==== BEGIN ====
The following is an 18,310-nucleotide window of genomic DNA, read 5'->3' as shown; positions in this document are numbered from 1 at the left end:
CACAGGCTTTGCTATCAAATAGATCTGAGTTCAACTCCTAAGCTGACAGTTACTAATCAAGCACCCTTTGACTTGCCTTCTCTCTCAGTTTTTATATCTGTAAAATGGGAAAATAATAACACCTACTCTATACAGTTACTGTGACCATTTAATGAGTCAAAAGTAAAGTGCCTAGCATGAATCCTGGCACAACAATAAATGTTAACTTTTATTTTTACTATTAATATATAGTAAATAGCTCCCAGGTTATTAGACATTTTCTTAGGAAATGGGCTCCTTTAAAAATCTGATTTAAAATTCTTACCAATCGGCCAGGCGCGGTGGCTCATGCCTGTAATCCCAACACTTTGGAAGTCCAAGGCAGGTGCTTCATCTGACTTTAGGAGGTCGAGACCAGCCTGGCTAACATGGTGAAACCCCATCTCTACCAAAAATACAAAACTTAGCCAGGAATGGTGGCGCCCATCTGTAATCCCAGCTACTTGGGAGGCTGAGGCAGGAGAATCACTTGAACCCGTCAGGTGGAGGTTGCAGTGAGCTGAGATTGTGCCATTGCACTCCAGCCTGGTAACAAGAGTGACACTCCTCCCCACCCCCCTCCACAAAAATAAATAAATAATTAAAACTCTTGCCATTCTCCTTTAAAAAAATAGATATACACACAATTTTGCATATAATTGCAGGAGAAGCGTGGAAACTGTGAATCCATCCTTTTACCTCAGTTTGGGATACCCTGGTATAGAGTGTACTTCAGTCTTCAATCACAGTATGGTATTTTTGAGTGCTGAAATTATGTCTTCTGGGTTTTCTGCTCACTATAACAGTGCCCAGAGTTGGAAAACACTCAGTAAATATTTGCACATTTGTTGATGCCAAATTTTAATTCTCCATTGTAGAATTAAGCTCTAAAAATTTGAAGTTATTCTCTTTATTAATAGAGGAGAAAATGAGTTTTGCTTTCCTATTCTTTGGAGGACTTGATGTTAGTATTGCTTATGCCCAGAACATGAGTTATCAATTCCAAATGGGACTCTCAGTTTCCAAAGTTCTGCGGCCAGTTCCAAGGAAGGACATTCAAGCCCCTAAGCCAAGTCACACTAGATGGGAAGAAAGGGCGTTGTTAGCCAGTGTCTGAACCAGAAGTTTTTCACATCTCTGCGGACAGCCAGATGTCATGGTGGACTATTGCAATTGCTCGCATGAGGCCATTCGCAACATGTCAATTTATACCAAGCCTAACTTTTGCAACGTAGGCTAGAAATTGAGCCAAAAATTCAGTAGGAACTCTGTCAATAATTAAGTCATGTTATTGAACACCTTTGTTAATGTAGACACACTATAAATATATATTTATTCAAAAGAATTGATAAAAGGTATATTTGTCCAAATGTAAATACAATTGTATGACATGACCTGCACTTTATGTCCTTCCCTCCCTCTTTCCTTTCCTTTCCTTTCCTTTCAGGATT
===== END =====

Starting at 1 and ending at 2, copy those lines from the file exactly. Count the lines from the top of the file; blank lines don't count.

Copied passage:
The following is an 18,310-nucleotide window of genomic DNA, read 5'->3' as shown; positions in this document are numbered from 1 at the left end:
CACAGGCTTTGCTATCAAATAGATCTGAGTTCAACTCCTAAGCTGACAGTTACTAATCAAGCACCCTTTGACTTGCCTTCTCTCTCAGTTTTTATATCTGTAAAATGGGAAAATAATAACACCTACTCTATACAGTTACTGTGACCATTTAATGAGTCAAAAGTAAAGTGCCTAGCATGAATCCTGGCACAACAATAAATGTTAACTTTTATTTTTACTATTAATATATAGTAAATAGCTCCCAGGTTATTAGACATTTTCTTAGGAAATGGGCTCCTTTAAAAATCTGATTTAAAATTCTTACCAATCGGCCAGGCGCGGTGGCTCATGCCTGTAATCCCAACACTTTGGAAGTCCAAGGCAGGTGCTTCATCTGACTTTAGGAGGTCGAGACCAGCCTGGCTAACATGGTGAAACCCCATCTCTACCAAAAATACAAAACTTAGCCAGGAATGGTGGCGCCCATCTGTAATCCCAGCTACTTGGGAGGCTGAGGCAGGAGAATCACTTGAACCCGTCAGGTGGAGGTTGCAGTGAGCTGAGATTGTGCCATTGCACTCCAGCCTGGTAACAAGAGTGACACTCCTCCCCACCCCCCTCCACAAAAATAAATAAATAATTAAAACTCTTGCCATTCTCCTTTAAAAAAATAGATATACACACAATTTTGCATATAATTGCAGGAGAAGCGTGGAAACTGTGAATCCATCCTTTTACCTCAGTTTGGGATACCCTGGTATAGAGTGTACTTCAGTCTTCAATCACAGTATGGTATTTTTGAGTGCTGAAATTATGTCTTCTGGGTTTTCTGCTCACTATAACAGTGCCCAGAGTTGGAAAACACTCAGTAAATATTTGCACATTTGTTGATGCCAAATTTTAATTCTCCATTGTAGAATTAAGCTCTAAAAATTTGAAGTTATTCTCTTTATTAATAGAGGAGAAAATGAGTTTTGCTTTCCTATTCTTTGGAGGACTTGATGTTAGTATTGCTTATGCCCAGAACATGAGTTATCAATTCCAAATGGGACTCTCAGTTTCCAAAGTTCTGCGGCCAGTTCCAAGGAAGGACATTCAAGCCCCTAAGCCAAGTCACACTAGATGGGAAGAAAGGGCGTTGTTAGCCAGTGTCTGAACCAGAAGTTTTTCACATCTCTGCGGACAGCCAGATGTCATGGTGGACTATTGCAATTGCTCGCATGAGGCCATTCGCAACATGTCAATTTATACCAAGCCTAACTTTTGCAACGTAGGCTAGAAATTGAGCCAAAAATTCAGTAGGAACTCTGTCAATAATTAAGTCATGTTATTGAACACCTTTGTTAATGTAGACACACTATAAATATATATTTATTCAAAAGAATTGATAAAAGGTATATTTGTCCAAATGTAAATACAATTGTATGACATGACCTGCACTTTATGTCCTTCCCTCCCTCTTTCCTTTCCTTTCCTTTCCTTTCAGGATT